For first offenses, the maximum penalty is up to $2 million in fines and ten years’ imprisonment for an individual and up to $5 million in fines for an organization.[9] For subsequent offenses, the maximum penalty is nearly doubled, if not tripled.[10]

Enhanced penalties are applicable in cases involving knowing or reckless cause or attempts to cause serious bodily harm or death, counterfeit military goods or services, or counterfeit drugs.[11] Restitution may also be available, but mark holders must use the ® symbol, or the words, “Registered in U.S. Patent and Trademark Office” or “Re. U.S. Pat. & Tm. Off.,” to give the public notice of their proper registration, or risk losing lost profits and other damages.[12]

Possible Defenses to a Trademark Counterfeiting Act Violation

§ 2320 has no specified statute of limitations period, so it is subject to the general five-year limitations period for all non-capital federal crimes not expressly provided for by law. [13]

The purpose of the statute is to give businesses the “right to control the quality of the goods manufactured and sold” through the use of a registered mark.[14]  Thus, the government maintains that it is not a defense under § 2320 that the counterfeit good is of too low or high quality to cause any mistake, confusion, or deception among consumers.[15]


Other Common Charges

Federal prosecutors often combine other charges when prosecuting 18 U.S.C. § 2320, such as:


White Collar Defense Attorneys

Freeman Law represents companies, executives, and individuals in regulatory and white-collar government investigations and prosecutions. We employ a proactive approach to defend vigorously and strategically position our clients. White-collar matters often involve parallel regulatory and civil proceedings. Freeman Law can navigate the complexities and collateral consequences of multiple proceedings. And when it comes to the court of public opinion, we employ ethical and strategic tactics to manage publicity. Schedule a consultation or call (214) 984-3000 to discuss your allegations and investigations concerns.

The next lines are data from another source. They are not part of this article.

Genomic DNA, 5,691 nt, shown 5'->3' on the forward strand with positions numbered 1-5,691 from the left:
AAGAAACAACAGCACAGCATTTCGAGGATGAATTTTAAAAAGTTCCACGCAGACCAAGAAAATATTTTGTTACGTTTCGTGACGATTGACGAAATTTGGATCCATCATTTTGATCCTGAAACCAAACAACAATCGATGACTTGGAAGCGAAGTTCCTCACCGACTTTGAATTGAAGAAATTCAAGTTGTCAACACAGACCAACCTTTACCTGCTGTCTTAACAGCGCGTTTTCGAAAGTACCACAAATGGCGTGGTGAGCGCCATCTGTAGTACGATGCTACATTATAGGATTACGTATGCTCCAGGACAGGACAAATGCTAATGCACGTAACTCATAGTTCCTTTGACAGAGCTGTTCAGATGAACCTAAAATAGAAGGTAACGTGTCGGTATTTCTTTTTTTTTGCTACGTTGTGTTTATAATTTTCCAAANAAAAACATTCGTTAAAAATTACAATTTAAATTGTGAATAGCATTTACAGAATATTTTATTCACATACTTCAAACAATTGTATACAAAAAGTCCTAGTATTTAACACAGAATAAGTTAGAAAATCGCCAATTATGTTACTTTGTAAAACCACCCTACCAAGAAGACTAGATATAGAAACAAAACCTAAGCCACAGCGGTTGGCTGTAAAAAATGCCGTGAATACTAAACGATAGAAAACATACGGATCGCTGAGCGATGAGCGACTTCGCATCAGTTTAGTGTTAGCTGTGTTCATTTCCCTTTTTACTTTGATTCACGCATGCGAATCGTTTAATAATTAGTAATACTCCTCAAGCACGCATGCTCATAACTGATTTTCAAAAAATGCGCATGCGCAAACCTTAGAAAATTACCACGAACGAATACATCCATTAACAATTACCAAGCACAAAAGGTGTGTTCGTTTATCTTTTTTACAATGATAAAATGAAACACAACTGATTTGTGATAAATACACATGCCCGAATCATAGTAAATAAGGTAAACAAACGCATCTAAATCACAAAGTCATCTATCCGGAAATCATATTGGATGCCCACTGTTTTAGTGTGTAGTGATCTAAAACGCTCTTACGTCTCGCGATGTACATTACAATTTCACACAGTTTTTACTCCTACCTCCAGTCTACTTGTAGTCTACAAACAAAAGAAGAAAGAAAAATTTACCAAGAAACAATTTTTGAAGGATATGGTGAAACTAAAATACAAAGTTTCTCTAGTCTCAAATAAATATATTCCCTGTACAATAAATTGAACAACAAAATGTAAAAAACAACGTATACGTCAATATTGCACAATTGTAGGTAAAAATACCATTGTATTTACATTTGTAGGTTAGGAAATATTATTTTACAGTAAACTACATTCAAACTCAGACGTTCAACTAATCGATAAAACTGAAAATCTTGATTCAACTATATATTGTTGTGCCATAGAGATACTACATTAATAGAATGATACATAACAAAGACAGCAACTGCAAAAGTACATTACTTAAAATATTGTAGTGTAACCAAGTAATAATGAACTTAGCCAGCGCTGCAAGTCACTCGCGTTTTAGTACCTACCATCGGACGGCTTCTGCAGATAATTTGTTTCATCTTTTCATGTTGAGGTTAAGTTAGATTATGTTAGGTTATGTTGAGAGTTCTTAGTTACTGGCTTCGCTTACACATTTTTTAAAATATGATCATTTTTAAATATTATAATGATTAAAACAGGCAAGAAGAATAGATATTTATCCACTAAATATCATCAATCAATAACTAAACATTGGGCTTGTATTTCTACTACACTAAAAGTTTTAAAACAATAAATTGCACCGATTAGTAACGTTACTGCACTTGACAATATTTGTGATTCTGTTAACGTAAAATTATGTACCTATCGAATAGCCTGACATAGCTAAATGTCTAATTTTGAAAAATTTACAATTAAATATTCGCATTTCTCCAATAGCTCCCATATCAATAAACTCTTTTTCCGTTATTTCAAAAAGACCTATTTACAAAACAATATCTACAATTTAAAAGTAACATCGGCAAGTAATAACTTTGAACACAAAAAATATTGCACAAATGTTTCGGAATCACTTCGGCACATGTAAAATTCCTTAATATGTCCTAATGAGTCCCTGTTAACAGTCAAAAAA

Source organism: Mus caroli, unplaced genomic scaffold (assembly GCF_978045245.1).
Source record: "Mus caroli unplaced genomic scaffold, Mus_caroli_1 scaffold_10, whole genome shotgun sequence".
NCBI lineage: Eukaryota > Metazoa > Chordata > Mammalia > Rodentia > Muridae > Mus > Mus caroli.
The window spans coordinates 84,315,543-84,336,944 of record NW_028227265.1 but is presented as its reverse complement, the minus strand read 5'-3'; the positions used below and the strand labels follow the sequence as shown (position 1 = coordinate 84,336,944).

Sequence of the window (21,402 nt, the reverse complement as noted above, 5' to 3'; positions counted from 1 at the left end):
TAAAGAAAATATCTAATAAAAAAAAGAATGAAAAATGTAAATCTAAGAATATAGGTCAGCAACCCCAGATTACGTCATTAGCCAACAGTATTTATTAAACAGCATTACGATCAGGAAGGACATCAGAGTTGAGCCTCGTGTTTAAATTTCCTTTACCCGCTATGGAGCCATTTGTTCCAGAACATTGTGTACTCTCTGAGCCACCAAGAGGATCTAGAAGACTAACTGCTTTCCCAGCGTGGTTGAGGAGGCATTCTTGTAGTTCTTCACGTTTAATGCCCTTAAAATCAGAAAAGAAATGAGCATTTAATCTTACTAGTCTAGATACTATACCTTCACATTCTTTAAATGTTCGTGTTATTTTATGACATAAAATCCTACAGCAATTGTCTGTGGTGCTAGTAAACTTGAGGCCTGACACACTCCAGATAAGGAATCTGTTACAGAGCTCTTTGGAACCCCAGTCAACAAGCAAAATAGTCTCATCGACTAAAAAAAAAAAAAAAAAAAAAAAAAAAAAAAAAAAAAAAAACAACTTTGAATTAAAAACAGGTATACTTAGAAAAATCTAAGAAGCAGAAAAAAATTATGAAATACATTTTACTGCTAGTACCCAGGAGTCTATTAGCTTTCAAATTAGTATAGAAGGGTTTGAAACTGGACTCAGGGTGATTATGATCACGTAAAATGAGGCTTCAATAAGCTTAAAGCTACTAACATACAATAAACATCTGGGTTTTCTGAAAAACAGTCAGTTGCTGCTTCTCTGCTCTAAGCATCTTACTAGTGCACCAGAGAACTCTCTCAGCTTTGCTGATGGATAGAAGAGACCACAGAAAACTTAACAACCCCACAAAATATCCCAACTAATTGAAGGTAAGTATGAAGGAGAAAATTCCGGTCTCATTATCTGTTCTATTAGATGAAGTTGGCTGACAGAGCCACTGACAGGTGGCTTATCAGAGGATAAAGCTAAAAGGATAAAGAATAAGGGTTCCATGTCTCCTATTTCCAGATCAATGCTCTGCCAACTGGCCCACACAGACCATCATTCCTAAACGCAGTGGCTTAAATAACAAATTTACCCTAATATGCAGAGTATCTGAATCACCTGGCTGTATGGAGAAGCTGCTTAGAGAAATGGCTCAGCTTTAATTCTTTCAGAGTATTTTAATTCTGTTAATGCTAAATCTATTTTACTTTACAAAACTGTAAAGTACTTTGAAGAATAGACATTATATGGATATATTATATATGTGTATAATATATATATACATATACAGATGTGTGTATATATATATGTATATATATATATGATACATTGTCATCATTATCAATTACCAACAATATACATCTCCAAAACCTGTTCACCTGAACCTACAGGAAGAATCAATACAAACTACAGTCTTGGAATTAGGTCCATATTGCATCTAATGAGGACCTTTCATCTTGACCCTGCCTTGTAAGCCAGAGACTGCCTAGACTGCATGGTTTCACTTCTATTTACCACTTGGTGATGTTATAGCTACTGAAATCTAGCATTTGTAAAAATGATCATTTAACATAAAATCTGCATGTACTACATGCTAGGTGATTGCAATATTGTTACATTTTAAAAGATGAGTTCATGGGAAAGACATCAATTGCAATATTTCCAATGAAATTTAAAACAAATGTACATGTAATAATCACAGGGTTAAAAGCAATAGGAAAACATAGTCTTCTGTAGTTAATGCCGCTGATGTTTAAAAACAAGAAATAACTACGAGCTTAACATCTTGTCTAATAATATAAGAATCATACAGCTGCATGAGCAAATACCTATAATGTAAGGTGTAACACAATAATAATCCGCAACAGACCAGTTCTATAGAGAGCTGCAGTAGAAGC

[1] Office of Legal Educ. Exec. Off. of U.S. Att’ys., Prosecuting Intellectual Property Crimes 289 (4th ed. 2013).

[2] Id. at 90.

[3] Id. at 93.

[4] The Trademark Counterfeiting Act, 18 U.S.C. § 2320.

[5] See United States v. Foote, 413 F.3d 1240, 1246 (10th Cir. 2005).

[6] See United States v. Baker, 807 F.2d 427, 429 (5th Cir. 1986); see also United States v. Gantos, 817 F.2d 41, 42-43 (8th Cir. 1987).

[7] See H.R. Rep. No. 98-977, at 4-5 (1984); see also Joint Statement on Trademark Counterfeiting Legislation, 130 Cong. Rec. 31, 675 (1984).

[8] See United States v. Torkington, 812 F.2d 1347, 1352 (11th Cir. 1987); see also United States v. Giles, 213 F.3d 1247, 1249-50 (10th Cir. 2000).

[9] 18 U.S.C. § 2320(b).

[10] Id.

[11] The National Defense Authorization Act (NDAA) for Fiscal Year 2012, Pub. L. No. 112-81, 125 Stat. 1298 (2011), H.R. 1540, S. 1867; The Food and Drug Administration Safety and Innovation Act (FDASIA), Pub. L. No. 112-144, 126 Stat. 993, S. 3197.

[12] 18 U.S.C. § 2320(f).

[13] The Trademark Counterfeiting Act, 18 U.S.C. § 2320; 18 U.S.C. § 3282(a).

[14] Id.

[15] See United States v. Farmer, 370 F.3d 435 (4th Cir. 2004); see also United States v. Gonzalez, 630 F. Supp. 894, 896 (S.D. Fla.1986).